This class is an interdisciplinary problem solving class offered at the Law School through the Problem Solving Initiative (PSI). In Indian country within the U.S., violent crime rates have risen steadily since the 1970s. In recent years, the issue of missing and murdered Indigenous persons (#MMIP and #MMIW) within and without Indian country has reached a crisis stage. Unarmed Indigenous persons are killed by police at the highest rates of any demographic. Indigenous persons are also racially profiled and incarcerated at higher rates. The “jurisdictional maze” of Indian country criminal jurisdiction, where tribal, state, and federal authorities exercise concurrent powers, is partly to blame. Casual racism against Indian persons on and off reservation is also partly to blame. Federal solutions are piecemeal and inefficient at best, partly because Indigenous political philosophies of Indigenous nations differ dramatically from those of state and federal justice systems. Multi-disciplinary teams of students will apply insights from Native American Studies, humanities, law, policy, and other disciplines to examine recent federal legislation attempting to reform Indian country criminal justice alongside solutions recommended by the Indian Law and Order Commission in 2013. Students will use problem solving techniques and theorize more culturally appropriate and effective solutions.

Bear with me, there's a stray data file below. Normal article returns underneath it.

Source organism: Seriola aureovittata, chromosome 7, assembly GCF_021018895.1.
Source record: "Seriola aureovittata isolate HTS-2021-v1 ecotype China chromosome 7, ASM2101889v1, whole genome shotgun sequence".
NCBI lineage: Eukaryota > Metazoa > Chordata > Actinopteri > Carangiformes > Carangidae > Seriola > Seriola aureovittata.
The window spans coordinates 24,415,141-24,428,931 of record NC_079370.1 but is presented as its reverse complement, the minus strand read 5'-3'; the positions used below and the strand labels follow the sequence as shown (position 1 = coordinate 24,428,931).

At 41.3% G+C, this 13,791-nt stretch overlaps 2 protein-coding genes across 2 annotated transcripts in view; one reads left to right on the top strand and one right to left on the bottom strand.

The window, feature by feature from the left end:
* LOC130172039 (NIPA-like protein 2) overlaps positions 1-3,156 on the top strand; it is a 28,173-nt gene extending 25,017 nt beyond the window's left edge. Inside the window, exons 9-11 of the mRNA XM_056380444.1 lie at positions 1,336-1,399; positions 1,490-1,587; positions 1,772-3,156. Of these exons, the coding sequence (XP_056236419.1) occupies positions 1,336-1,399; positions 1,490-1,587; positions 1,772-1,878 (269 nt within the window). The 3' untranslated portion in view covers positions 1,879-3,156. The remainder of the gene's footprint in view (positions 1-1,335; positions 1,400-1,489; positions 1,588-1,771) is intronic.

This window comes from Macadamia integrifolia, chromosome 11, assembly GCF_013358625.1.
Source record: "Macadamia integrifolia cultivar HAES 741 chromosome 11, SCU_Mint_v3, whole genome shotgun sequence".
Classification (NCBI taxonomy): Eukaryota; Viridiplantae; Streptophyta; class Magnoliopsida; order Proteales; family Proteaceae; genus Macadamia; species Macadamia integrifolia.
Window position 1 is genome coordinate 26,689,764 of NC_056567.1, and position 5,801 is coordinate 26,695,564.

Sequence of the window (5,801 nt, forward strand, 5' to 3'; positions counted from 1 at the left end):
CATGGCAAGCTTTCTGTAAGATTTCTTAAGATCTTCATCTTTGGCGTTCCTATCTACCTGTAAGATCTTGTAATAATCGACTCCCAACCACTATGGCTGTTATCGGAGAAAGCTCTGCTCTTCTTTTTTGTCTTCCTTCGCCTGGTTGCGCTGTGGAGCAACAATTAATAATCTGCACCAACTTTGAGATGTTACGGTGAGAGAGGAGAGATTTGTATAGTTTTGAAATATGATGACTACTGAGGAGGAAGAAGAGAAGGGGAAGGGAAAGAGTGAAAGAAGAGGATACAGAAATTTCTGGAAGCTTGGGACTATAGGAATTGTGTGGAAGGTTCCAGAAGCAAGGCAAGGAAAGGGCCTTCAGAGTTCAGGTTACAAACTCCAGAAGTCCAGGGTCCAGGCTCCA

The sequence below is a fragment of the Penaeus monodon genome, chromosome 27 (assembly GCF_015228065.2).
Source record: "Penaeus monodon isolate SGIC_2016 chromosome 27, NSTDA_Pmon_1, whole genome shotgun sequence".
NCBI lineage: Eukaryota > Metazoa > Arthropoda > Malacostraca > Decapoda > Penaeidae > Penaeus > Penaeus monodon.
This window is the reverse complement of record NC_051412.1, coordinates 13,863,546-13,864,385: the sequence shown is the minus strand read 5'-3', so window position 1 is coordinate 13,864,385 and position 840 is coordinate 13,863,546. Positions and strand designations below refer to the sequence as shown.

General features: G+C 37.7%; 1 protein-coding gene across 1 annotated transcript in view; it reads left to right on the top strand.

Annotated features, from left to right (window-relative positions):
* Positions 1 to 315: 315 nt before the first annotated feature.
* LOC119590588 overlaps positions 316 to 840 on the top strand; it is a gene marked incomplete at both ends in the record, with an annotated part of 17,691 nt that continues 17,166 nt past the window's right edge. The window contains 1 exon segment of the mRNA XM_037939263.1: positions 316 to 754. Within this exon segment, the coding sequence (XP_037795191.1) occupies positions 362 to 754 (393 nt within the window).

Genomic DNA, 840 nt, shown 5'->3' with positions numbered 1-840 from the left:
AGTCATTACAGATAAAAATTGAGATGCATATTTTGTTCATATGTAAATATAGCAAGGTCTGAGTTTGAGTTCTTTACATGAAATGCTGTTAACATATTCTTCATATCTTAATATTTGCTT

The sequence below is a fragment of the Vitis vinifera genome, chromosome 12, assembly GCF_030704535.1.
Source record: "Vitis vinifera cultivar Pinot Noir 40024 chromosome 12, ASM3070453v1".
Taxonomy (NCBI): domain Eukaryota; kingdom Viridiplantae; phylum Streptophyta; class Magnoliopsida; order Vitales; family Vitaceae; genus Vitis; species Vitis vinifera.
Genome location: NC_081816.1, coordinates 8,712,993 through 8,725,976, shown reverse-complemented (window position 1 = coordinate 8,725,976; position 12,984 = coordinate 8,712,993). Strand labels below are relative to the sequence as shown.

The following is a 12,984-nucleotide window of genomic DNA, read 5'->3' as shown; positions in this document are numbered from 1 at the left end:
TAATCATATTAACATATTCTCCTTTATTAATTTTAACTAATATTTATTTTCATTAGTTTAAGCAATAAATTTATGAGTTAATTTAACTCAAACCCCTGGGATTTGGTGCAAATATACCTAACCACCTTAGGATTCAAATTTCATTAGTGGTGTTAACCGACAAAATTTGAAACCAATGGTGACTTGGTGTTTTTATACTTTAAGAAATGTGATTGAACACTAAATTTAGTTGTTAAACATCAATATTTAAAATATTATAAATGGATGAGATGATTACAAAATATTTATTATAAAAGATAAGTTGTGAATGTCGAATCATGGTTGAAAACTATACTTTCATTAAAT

This is a prof pick class and is open to all University of Michigan graduate and professional students. Please note: Non-Law students are responsible for checking with their own schools, colleges, or units to learn if a PSI class will count toward graduation or other departmental requirements.